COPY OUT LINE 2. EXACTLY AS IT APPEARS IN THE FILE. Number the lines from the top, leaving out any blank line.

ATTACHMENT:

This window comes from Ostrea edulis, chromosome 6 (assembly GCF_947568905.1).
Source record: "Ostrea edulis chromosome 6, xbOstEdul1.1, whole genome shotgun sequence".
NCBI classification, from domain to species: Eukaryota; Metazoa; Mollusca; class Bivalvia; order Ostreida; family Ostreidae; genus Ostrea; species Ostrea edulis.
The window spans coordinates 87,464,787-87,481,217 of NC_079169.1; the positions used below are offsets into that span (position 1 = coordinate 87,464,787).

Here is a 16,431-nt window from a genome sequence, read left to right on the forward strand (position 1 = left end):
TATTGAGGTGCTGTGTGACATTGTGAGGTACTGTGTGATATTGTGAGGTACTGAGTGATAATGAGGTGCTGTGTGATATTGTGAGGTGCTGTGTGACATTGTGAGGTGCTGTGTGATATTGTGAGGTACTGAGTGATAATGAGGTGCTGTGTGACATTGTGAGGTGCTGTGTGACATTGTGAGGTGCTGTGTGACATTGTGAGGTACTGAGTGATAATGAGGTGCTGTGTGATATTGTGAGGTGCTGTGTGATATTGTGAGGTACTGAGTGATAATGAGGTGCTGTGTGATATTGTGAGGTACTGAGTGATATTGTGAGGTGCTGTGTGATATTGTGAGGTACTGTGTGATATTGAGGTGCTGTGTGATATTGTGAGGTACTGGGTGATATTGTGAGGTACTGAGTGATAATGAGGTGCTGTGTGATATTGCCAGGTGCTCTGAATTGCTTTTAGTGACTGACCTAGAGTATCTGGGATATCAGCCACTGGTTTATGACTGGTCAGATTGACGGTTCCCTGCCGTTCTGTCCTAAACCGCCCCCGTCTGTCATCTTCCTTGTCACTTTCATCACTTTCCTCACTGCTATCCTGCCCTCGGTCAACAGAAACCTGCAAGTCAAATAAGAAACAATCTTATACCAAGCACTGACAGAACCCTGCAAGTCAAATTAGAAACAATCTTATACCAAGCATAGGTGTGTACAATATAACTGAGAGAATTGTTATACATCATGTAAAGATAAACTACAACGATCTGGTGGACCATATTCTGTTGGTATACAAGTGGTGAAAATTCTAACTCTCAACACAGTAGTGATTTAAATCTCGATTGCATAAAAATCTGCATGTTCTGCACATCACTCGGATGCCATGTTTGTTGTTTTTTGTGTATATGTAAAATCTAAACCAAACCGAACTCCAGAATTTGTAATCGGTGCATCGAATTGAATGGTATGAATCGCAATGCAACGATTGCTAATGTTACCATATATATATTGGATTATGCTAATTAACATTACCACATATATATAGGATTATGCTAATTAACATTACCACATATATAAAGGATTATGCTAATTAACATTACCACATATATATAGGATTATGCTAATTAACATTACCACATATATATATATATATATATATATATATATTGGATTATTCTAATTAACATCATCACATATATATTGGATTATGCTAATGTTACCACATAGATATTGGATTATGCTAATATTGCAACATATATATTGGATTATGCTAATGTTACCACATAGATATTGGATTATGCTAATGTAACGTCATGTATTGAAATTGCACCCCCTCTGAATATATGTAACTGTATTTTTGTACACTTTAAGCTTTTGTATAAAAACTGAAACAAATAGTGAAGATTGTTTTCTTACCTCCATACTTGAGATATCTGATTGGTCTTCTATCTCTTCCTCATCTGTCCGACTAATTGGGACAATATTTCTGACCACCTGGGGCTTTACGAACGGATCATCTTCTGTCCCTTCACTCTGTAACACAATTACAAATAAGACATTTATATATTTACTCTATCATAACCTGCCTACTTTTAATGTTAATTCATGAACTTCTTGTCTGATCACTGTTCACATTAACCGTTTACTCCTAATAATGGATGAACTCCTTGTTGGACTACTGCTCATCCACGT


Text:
Source record: "Ostrea edulis chromosome 6, xbOstEdul1.1, whole genome shotgun sequence".